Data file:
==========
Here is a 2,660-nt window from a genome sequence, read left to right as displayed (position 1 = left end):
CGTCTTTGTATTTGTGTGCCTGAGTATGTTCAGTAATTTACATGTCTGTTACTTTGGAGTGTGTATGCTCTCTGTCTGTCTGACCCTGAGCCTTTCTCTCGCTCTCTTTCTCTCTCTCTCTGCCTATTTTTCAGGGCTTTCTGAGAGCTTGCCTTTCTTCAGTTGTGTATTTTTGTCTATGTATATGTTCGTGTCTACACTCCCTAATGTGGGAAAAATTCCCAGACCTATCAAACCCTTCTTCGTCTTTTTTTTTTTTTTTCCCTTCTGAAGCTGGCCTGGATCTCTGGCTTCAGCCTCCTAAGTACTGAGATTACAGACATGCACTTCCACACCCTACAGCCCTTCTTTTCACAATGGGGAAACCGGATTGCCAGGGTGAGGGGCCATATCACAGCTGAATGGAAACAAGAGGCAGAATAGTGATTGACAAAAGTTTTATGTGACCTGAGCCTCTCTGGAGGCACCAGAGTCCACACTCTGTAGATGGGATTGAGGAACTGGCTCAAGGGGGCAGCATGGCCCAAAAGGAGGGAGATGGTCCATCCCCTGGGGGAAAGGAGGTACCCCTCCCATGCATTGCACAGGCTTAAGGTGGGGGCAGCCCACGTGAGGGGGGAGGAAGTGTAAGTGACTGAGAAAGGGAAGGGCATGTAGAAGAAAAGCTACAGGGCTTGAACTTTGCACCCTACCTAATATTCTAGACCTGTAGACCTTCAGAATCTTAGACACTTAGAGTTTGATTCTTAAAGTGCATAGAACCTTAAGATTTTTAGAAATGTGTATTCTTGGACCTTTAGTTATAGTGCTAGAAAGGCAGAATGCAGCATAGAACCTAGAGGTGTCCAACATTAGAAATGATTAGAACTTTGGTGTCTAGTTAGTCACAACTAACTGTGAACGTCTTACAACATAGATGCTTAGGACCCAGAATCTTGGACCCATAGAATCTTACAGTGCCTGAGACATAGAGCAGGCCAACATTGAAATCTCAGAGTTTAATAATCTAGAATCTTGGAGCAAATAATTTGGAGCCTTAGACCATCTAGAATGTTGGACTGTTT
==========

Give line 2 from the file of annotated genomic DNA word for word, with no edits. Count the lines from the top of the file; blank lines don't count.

CGTCTTTGTATTTGTGTGCCTGAGTATGTTCAGTAATTTACATGTCTGTTACTTTGGAGTGTGTATGCTCTCTGTCTGTCTGACCCTGAGCCTTTCTCTCGCTCTCTTTCTCTCTCTCTCTGCCTATTTTTCAGGGCTTTCTGAGAGCTTGCCTTTCTTCAGTTGTGTATTTTTGTCTATGTATATGTTCGTGTCTACACTCCCTAATGTGGGAAAAATTCCCAGACCTATCAAACCCTTCTTCGTCTTTTTTTTTTTTTTTCCCTTCTGAAGCTGGCCTGGATCTCTGGCTTCAGCCTCCTAAGTACTGAGATTACAGACATGCACTTCCACACCCTACAGCCCTTCTTTTCACAATGGGGAAACCGGATTGCCAGGGTGAGGGGCCATATCACAGCTGAATGGAAACAAGAGGCAGAATAGTGATTGACAAAAGTTTTATGTGACCTGAGCCTCTCTGGAGGCACCAGAGTCCACACTCTGTAGATGGGATTGAGGAACTGGCTCAAGGGGGCAGCATGGCCCAAAAGGAGGGAGATGGTCCATCCCCTGGGGGAAAGGAGGTACCCCTCCCATGCATTGCACAGGCTTAAGGTGGGGGCAGCCCACGTGAGGGGGGAGGAAGTGTAAGTGACTGAGAAAGGGAAGGGCATGTAGAAGAAAAGCTACAGGGCTTGAACTTTGCACCCTACCTAATATTCTAGACCTGTAGACCTTCAGAATCTTAGACACTTAGAGTTTGATTCTTAAAGTGCATAGAACCTTAAGATTTTTAGAAATGTGTATTCTTGGACCTTTAGTTATAGTGCTAGAAAGGCAGAATGCAGCATAGAACCTAGAGGTGTCCAACATTAGAAATGATTAGAACTTTGGTGTCTAGTTAGTCACAACTAACTGTGAACGTCTTACAACATAGATGCTTAGGACCCAGAATCTTGGACCCATAGAATCTTACAGTGCCTGAGACATAGAGCAGGCCAACATTGAAATCTCAGAGTTTAATAATCTAGAATCTTGGAGCAAATAATTTGGAGCCTTAGACCATCTAGAATGTTGGACTGTTT